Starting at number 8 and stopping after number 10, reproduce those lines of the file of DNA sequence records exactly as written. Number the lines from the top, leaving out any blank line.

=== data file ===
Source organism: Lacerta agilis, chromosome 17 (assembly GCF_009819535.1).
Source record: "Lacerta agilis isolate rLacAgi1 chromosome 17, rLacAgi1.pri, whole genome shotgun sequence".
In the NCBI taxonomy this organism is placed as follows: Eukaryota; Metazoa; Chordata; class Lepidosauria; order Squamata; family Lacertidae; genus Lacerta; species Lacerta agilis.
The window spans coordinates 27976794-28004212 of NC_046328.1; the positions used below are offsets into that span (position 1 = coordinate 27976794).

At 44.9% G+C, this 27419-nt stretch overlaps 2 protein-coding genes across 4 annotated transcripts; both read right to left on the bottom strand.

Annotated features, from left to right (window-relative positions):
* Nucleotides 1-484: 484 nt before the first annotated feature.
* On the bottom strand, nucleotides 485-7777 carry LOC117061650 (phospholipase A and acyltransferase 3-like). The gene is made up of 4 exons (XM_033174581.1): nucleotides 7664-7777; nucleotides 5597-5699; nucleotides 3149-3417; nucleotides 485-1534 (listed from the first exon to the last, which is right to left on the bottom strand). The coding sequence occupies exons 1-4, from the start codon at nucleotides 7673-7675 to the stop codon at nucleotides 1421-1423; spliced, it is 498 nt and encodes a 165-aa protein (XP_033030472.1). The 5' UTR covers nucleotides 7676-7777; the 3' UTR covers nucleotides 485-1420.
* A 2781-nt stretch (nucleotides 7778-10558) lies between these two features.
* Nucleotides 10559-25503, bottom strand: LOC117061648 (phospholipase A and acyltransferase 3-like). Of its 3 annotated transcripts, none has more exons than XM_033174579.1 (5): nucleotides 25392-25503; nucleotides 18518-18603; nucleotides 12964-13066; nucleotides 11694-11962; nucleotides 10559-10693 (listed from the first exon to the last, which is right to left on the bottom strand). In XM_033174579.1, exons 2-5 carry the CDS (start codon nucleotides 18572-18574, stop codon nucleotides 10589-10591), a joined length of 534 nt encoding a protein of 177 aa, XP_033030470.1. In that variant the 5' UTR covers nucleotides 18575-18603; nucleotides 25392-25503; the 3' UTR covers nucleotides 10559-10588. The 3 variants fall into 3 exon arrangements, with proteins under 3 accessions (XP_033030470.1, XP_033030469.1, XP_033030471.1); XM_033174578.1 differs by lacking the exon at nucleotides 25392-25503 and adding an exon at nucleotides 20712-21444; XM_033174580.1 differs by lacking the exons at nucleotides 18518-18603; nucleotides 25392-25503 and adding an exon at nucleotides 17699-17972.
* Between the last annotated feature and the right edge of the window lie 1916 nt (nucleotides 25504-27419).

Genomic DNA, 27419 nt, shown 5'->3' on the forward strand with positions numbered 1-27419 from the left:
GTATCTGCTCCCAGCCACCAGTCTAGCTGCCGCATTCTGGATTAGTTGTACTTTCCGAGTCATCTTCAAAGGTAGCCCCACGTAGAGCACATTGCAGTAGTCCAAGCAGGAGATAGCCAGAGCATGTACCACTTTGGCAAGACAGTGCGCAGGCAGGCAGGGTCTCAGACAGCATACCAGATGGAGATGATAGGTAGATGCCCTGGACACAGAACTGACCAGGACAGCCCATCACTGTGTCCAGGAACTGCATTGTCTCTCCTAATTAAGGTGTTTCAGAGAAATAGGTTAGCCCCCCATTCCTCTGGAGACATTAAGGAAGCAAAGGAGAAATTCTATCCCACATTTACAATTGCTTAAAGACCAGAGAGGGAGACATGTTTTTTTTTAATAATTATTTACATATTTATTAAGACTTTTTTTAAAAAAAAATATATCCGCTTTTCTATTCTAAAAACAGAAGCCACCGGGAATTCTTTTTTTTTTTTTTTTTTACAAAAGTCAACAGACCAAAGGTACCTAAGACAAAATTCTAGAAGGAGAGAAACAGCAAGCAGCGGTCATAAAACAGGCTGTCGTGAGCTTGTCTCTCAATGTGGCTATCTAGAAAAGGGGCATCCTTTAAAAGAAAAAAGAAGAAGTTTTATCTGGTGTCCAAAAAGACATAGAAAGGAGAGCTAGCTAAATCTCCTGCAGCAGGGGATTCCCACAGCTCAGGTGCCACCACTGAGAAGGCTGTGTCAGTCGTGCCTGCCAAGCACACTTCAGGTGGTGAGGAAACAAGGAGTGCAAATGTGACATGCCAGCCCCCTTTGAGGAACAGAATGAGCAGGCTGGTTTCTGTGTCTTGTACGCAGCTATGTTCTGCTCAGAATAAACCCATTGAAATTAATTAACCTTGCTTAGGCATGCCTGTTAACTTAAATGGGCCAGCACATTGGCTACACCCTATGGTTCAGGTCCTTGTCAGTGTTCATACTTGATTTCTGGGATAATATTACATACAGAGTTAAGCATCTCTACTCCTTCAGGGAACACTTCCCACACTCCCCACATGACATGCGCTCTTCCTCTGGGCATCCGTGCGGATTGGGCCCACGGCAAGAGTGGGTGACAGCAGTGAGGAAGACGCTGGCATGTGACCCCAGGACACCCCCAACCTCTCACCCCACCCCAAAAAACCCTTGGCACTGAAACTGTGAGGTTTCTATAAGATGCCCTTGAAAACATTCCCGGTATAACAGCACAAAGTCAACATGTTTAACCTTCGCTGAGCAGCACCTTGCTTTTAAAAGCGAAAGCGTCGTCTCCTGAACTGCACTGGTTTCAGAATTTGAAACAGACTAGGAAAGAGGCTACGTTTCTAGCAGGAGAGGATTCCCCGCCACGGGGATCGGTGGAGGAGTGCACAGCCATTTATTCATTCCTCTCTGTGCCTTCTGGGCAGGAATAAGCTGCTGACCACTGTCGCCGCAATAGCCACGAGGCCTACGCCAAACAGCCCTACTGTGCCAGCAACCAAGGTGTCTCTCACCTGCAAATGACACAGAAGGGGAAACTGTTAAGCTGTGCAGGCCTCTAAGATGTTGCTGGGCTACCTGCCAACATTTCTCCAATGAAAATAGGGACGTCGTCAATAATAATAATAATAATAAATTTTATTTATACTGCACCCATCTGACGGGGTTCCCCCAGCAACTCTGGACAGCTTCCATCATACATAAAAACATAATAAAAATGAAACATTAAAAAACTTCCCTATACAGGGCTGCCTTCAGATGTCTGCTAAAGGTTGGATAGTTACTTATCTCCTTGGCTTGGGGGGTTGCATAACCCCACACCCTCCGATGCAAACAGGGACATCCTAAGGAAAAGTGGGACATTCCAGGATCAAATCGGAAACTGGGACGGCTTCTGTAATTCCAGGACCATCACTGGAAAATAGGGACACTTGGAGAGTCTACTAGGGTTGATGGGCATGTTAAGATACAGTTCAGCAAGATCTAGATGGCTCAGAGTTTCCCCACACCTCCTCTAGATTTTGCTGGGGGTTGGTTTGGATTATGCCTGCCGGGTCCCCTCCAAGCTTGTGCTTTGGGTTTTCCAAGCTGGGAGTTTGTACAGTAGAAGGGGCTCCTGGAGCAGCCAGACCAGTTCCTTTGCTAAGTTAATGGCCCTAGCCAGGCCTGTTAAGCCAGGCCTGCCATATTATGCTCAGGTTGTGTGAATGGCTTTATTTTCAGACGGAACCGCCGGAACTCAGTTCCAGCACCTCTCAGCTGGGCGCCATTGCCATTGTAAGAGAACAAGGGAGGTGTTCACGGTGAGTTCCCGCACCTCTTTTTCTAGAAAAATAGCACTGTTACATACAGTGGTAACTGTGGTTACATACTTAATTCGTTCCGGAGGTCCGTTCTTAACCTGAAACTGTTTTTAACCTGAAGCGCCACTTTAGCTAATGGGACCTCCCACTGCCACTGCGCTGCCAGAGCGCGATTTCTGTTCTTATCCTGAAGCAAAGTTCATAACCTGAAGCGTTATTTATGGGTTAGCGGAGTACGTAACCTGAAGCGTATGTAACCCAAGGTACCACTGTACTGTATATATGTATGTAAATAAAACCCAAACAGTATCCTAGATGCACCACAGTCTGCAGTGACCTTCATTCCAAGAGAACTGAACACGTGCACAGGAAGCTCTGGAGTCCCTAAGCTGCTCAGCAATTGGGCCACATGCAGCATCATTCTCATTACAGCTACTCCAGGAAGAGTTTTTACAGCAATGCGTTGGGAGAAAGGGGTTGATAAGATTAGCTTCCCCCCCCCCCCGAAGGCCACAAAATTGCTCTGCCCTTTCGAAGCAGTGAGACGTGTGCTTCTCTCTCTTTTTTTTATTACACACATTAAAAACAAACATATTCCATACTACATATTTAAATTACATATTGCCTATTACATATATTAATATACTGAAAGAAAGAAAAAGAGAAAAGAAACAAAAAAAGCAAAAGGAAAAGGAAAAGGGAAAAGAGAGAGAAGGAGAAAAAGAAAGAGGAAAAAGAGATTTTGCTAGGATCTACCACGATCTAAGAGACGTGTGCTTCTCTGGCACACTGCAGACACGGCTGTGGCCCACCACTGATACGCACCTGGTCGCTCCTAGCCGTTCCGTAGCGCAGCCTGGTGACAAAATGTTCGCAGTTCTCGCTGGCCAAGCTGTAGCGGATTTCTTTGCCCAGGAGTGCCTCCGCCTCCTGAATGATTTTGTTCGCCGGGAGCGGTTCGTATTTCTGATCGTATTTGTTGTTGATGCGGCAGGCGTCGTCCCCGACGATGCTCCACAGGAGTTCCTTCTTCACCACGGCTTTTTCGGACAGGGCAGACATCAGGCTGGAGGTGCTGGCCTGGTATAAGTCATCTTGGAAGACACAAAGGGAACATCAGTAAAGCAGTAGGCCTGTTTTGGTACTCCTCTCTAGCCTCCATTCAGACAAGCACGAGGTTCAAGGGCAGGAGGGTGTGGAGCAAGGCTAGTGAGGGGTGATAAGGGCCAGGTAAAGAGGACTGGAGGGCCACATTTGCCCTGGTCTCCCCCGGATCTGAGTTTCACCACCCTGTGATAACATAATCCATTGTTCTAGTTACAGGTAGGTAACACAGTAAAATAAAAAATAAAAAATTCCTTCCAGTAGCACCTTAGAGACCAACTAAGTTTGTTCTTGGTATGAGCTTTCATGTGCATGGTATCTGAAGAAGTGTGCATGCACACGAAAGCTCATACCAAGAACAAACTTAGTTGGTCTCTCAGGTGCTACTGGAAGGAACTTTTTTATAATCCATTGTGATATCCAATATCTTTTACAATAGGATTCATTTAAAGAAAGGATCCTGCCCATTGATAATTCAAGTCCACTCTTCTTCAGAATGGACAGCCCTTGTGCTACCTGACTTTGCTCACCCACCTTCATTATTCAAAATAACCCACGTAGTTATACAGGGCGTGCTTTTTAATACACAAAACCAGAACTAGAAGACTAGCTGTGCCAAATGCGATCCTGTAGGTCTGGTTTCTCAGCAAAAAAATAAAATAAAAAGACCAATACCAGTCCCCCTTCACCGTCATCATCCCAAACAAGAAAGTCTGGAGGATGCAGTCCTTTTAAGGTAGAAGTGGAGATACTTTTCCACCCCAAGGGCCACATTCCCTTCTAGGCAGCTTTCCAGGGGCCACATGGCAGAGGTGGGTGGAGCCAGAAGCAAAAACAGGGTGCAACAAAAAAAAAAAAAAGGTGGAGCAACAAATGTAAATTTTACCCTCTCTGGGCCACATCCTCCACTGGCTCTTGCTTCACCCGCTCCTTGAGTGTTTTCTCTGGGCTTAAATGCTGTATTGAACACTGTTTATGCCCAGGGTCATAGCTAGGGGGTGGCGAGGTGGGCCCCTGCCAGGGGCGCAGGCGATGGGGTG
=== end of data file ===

* On the bottom strand, nucleotides 485-7777 carry LOC117061650 (phospholipase A and acyltransferase 3-like). The gene is made up of 4 exons (XM_033174581.1): nucleotides 7664-7777; nucleotides 5597-5699; nucleotides 3149-3417; nucleotides 485-1534 (listed from the first exon to the last, which is right to left on the bottom strand). The coding sequence occupies exons 1-4, from the start codon at nucleotides 7673-7675 to the stop codon at nucleotides 1421-1423; spliced, it is 498 nt and encodes a 165-aa protein (XP_033030472.1). The 5' UTR covers nucleotides 7676-7777; the 3' UTR covers nucleotides 485-1420.
* A 2781-nt stretch (nucleotides 7778-10558) lies between these two features.
* Nucleotides 10559-25503, bottom strand: LOC117061648 (phospholipase A and acyltransferase 3-like). Of its 3 annotated transcripts, none has more exons than XM_033174579.1 (5): nucleotides 25392-25503; nucleotides 18518-18603; nucleotides 12964-13066; nucleotides 11694-11962; nucleotides 10559-10693 (listed from the first exon to the last, which is right to left on the bottom strand). In XM_033174579.1, exons 2-5 carry the CDS (start codon nucleotides 18572-18574, stop codon nucleotides 10589-10591), a joined length of 534 nt encoding a protein of 177 aa, XP_033030470.1. In that variant the 5' UTR covers nucleotides 18575-18603; nucleotides 25392-25503; the 3' UTR covers nucleotides 10559-10588. The 3 variants fall into 3 exon arrangements, with proteins under 3 accessions (XP_033030470.1, XP_033030469.1, XP_033030471.1); XM_033174578.1 differs by lacking the exon at nucleotides 25392-25503 and adding an exon at nucleotides 20712-21444; XM_033174580.1 differs by lacking the exons at nucleotides 18518-18603; nucleotides 25392-25503 and adding an exon at nucleotides 17699-17972.